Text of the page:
In the software development world, beta testing is the first step to a successful product launch. It puts a product out in the world to a small group of users so any bugs or issues can be fixed before the masses get access. 

Our industry is missing a bit of beta testing. A “pilot” program was initially our chance to try something in a contained way to see if it worked. But we often move away from true testing to launching something at almost full scale. You have a lot to prove with a small budget or limited bandwidth so it feels like the bigger you can test, the better off you’ll be. This usually means things get overthought from the beginning, too many people get involved, and the idea gets diluted. 

In Green Room Labs, we’re going to be quickly testing big ideas in small ways to see what works and doesn’t. Then doing it again—small, quick, what works, what doesn’t. Ultimately creating something more successful in the long run. 

C: Constraints

The most creative ideas often come from having constraints. You can’t boil the ocean when you’re trying to create something new. It can’t be the thing for all people. It usually needs to be for a certain segment, for a certain amount of time, and/or within a certain budget. 

In March of 2020 when the world shut down, our business was going to be heavily impacted. We hung our hat on traveling around the world to work environments to interview employees in-person. 

We had to innovate quickly to interview people virtually amongst many constraints: the filming gear we wanted to order was in short supply (everyone wanted a webcam now), we had never done this before, we couldn’t spend a ton of money knowing that we needed to be in a financial position to keep our team employed. 

We took the idea of remote interviewing and experimented with our own team. We failed a few times. It was occasionally frustrating and painful. But we knew we had to get it out in the market (see beta testing above). Luckily, we had a few client partners who also wanted to find a way to interview their employees who were now stuck at home.

Over time, this became our Virtual Story Sessions offering. And it’s still an experiment. We learn new things every day. Our constraints have changed, but the willingness to keep trying new things and adapting to an ever-changing environment has helped us grow our business and serve a need that didn’t exist before.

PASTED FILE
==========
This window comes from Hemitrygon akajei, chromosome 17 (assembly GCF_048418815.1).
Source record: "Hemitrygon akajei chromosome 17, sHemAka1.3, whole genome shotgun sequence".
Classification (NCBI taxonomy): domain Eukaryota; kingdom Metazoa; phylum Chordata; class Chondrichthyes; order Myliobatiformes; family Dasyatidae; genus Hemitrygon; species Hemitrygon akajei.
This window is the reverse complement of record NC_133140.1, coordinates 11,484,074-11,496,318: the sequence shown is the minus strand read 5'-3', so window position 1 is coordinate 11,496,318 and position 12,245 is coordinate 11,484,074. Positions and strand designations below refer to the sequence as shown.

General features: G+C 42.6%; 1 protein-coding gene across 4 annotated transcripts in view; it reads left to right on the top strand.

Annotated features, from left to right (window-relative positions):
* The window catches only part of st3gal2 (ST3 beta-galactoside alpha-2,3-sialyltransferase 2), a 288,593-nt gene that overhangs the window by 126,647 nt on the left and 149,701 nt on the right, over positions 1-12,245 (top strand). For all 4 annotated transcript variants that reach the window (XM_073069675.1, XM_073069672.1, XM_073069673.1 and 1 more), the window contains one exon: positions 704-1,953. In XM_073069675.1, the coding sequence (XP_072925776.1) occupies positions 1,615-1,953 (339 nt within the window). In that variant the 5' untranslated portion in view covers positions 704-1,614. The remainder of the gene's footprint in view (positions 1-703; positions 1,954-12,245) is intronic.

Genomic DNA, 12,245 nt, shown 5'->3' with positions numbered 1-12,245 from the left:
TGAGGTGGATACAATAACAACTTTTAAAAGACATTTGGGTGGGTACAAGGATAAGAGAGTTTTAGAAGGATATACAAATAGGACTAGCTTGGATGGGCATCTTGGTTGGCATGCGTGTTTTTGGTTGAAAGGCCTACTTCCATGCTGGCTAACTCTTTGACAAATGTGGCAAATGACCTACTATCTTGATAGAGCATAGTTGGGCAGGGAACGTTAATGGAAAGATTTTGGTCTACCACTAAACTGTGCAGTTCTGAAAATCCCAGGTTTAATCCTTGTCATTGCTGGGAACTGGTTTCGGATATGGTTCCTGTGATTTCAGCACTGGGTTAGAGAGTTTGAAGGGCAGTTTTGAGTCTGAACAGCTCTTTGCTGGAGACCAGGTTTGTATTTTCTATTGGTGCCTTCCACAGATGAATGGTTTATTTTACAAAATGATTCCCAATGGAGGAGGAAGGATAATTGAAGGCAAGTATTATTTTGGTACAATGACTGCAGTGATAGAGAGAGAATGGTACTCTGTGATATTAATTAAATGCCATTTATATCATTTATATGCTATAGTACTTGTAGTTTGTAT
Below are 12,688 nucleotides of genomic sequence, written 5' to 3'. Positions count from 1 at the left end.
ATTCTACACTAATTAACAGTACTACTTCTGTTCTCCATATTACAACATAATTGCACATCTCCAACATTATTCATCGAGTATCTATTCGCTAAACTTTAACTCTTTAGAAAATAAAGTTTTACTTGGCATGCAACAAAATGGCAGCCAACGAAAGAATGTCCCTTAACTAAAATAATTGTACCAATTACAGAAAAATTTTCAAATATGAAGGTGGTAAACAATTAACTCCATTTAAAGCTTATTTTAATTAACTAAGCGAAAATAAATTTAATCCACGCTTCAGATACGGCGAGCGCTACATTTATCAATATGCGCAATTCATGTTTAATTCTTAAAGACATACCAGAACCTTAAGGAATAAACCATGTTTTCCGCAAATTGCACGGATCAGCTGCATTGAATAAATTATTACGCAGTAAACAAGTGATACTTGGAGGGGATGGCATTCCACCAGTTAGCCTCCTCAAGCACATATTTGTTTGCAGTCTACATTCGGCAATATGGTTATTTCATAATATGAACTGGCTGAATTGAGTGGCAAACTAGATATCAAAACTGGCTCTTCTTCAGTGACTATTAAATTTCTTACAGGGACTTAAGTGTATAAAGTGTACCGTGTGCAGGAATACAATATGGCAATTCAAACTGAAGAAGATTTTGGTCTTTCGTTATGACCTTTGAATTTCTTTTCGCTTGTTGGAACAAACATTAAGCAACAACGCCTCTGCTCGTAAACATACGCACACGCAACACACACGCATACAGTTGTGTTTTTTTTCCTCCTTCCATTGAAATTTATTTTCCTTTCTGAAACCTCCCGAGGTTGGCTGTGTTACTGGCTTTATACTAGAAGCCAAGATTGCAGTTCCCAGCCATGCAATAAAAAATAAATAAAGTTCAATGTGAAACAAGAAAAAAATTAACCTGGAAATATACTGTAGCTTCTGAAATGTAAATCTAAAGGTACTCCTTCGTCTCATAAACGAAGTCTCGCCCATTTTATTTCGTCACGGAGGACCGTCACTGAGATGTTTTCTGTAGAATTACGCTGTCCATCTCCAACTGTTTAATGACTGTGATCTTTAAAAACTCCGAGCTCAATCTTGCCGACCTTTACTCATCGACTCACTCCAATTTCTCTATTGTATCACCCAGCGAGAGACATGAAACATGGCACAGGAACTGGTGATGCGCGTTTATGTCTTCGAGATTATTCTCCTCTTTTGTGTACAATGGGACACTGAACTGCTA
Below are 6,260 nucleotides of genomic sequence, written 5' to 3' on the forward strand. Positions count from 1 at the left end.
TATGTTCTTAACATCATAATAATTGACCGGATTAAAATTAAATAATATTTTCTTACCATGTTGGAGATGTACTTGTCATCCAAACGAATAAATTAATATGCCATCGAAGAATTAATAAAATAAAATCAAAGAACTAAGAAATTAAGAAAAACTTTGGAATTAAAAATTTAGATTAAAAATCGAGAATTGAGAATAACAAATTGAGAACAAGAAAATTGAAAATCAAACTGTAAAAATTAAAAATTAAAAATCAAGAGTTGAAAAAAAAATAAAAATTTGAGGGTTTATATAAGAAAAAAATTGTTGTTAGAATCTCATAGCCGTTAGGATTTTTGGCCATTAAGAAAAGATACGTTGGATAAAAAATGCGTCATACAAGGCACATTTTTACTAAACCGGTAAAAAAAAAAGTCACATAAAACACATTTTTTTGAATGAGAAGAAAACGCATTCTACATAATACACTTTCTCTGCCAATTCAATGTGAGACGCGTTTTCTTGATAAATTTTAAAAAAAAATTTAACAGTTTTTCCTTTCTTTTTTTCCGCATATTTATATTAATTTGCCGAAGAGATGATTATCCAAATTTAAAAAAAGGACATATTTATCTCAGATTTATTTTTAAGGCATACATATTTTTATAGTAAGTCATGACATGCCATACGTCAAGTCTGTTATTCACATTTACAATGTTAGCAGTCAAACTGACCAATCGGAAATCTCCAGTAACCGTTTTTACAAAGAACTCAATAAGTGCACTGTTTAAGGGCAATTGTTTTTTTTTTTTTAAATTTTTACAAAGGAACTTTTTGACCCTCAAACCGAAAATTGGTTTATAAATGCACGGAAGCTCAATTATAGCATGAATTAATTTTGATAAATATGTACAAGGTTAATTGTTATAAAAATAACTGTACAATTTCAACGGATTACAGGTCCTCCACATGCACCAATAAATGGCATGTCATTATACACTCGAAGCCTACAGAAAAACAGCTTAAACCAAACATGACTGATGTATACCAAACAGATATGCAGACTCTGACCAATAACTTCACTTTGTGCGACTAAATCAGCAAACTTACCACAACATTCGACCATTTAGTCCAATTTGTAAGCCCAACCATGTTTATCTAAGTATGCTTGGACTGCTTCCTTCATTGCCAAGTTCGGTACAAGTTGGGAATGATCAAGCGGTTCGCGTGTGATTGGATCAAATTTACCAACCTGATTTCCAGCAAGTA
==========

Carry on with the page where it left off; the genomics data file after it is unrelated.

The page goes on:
And a bonus C: Champion

I mentioned not including everyone in the process of innovating. You do need someone though, and that’s a champion. It doesn’t need to be your boss, or your boss’s boss (and it’s usually better if it isn’t these people.) It just needs to be someone close to the effort who can give feedback, collaborate, and eventually share the story of your success.

While slide decks of data and metrics may eventually greenlight a new program, it’s influence that often matters more. Having the right person saying the right things about what you created goes a long way to convincing a wider stakeholder group that something is worth expanding.

Our advice: be strategic and get someone involved who will be a great partner for you and has influence in the organization.

Bring on the innovation!

I can’t wait to bring new ideas to market through Green Room Labs using the ABC’s of Innovation. Helping you find the right audience to experiment with, beta testing to find the right approach, and doing it quickly with a few constraints in place. And Stories Inc. is always here to be your champion.

Let’s get innovating!

Schedule a free consultation with Jill Shabelman and Green Room Labs

Bring the storytelling idea that’s been tabled, parked, and “pushed to next quarter” one too many times. Or, get on the ground floor on the next storytelling trend being tested by our team.